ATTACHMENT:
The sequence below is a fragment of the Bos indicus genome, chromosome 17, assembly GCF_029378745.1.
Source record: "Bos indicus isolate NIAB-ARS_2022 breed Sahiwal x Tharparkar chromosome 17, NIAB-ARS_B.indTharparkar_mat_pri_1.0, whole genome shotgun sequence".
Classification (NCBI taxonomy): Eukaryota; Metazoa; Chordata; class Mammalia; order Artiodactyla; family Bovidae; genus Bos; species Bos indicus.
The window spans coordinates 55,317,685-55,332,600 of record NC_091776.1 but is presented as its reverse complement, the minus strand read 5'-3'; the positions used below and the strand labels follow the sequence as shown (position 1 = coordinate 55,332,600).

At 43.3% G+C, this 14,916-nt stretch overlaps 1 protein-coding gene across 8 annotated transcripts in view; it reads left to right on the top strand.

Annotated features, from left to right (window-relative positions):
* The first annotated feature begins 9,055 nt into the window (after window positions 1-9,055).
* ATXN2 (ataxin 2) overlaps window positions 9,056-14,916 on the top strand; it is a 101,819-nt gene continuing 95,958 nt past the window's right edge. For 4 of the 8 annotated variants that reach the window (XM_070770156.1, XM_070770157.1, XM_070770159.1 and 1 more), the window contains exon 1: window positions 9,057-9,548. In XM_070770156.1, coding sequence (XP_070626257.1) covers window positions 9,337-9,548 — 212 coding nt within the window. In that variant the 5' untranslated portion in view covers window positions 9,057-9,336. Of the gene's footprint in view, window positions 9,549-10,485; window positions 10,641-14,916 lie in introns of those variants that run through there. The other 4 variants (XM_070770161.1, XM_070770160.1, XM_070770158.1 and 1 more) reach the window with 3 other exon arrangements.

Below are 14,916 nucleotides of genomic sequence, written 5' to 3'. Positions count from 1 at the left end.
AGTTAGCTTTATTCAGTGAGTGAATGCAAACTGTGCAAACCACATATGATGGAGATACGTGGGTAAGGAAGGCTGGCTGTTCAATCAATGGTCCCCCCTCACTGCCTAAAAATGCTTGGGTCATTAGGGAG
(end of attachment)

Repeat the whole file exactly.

The sequence below is a fragment of the Bos indicus genome, chromosome 17, assembly GCF_029378745.1.
Source record: "Bos indicus isolate NIAB-ARS_2022 breed Sahiwal x Tharparkar chromosome 17, NIAB-ARS_B.indTharparkar_mat_pri_1.0, whole genome shotgun sequence".
Classification (NCBI taxonomy): Eukaryota; Metazoa; Chordata; class Mammalia; order Artiodactyla; family Bovidae; genus Bos; species Bos indicus.
The window spans coordinates 55,317,685-55,332,600 of record NC_091776.1 but is presented as its reverse complement, the minus strand read 5'-3'; the positions used below and the strand labels follow the sequence as shown (position 1 = coordinate 55,332,600).

At 43.3% G+C, this 14,916-nt stretch overlaps 1 protein-coding gene across 8 annotated transcripts in view; it reads left to right on the top strand.

Annotated features, from left to right (window-relative positions):
* The first annotated feature begins 9,055 nt into the window (after window positions 1-9,055).
* ATXN2 (ataxin 2) overlaps window positions 9,056-14,916 on the top strand; it is a 101,819-nt gene continuing 95,958 nt past the window's right edge. For 4 of the 8 annotated variants that reach the window (XM_070770156.1, XM_070770157.1, XM_070770159.1 and 1 more), the window contains exon 1: window positions 9,057-9,548. In XM_070770156.1, coding sequence (XP_070626257.1) covers window positions 9,337-9,548 — 212 coding nt within the window. In that variant the 5' untranslated portion in view covers window positions 9,057-9,336. Of the gene's footprint in view, window positions 9,549-10,485; window positions 10,641-14,916 lie in introns of those variants that run through there. The other 4 variants (XM_070770161.1, XM_070770160.1, XM_070770158.1 and 1 more) reach the window with 3 other exon arrangements.

Below are 14,916 nucleotides of genomic sequence, written 5' to 3'. Positions count from 1 at the left end.
AGTTAGCTTTATTCAGTGAGTGAATGCAAACTGTGCAAACCACATATGATGGAGATACGTGGGTAAGGAAGGCTGGCTGTTCAATCAATGGTCCCCCCTCACTGCCTAAAAATGCTTGGGTCATTAGGGAG